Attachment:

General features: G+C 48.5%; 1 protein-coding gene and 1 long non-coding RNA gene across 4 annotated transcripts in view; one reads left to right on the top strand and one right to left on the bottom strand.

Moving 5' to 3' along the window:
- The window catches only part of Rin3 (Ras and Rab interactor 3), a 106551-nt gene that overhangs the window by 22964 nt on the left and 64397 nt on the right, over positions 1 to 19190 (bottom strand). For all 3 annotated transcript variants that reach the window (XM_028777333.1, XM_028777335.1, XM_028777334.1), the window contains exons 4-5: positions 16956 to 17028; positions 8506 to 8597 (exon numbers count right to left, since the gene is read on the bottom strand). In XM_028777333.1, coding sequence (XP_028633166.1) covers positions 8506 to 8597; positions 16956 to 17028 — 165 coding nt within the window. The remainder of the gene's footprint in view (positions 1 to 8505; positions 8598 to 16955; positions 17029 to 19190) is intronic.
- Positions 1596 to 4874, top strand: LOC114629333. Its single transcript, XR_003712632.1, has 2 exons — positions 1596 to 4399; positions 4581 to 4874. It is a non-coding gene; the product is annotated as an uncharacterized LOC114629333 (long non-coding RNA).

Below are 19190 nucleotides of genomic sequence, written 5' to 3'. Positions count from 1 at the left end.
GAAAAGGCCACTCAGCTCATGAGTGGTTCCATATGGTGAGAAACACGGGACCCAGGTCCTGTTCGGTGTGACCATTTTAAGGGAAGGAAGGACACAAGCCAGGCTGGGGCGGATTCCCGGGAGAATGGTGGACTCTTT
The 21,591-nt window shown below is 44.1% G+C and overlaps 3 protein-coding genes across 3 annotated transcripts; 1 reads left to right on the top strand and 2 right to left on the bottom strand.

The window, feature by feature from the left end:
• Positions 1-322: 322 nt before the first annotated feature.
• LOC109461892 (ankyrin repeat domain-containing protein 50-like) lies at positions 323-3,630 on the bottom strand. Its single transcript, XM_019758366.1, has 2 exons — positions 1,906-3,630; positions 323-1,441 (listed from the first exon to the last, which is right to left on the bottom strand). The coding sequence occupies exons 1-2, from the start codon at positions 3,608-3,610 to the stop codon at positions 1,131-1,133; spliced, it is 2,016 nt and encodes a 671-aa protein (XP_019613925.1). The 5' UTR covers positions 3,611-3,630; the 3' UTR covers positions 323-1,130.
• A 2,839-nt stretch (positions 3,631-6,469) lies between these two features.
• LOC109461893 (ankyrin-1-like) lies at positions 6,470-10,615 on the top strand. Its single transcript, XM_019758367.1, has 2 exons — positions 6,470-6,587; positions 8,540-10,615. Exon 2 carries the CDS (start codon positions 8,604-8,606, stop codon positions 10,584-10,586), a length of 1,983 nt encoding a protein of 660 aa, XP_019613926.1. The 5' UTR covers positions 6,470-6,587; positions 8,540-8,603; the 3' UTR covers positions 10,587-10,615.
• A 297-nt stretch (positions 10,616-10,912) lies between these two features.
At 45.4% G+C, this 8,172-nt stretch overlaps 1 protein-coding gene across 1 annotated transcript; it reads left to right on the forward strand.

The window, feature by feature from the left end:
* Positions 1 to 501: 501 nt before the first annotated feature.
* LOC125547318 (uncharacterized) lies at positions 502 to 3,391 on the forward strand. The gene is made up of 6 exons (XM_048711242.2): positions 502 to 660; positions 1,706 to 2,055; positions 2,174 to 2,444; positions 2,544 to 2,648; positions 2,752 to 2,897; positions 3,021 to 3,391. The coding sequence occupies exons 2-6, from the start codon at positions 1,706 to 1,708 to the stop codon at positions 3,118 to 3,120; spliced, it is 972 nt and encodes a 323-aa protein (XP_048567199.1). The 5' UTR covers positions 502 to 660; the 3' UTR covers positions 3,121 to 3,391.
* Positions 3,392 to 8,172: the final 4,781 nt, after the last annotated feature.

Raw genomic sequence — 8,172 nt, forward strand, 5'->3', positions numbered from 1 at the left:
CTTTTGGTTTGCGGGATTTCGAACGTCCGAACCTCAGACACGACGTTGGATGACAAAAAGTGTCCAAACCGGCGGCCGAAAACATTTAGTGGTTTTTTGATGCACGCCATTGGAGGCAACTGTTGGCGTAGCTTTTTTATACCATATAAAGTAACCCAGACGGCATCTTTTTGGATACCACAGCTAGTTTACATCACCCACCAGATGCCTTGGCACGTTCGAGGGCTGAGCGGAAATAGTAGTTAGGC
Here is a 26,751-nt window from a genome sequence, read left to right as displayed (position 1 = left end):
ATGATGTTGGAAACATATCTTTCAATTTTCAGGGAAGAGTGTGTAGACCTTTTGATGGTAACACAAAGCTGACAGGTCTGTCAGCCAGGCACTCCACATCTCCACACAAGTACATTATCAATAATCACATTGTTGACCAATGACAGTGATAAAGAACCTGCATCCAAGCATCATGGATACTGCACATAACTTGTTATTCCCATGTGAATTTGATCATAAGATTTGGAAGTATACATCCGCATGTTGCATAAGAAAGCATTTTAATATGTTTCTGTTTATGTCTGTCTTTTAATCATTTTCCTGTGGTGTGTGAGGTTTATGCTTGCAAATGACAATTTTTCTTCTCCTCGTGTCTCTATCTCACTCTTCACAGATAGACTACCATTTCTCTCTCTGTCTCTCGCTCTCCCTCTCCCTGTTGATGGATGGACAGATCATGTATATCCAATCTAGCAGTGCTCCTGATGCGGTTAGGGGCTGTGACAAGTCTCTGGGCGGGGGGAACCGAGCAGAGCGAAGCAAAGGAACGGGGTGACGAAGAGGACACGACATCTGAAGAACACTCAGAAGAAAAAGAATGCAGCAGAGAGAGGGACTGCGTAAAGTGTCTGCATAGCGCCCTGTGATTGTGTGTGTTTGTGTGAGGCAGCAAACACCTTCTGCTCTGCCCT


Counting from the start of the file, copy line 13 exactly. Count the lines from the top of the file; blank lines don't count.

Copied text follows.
• A 297-nt stretch (positions 10,616-10,912) lies between these two features.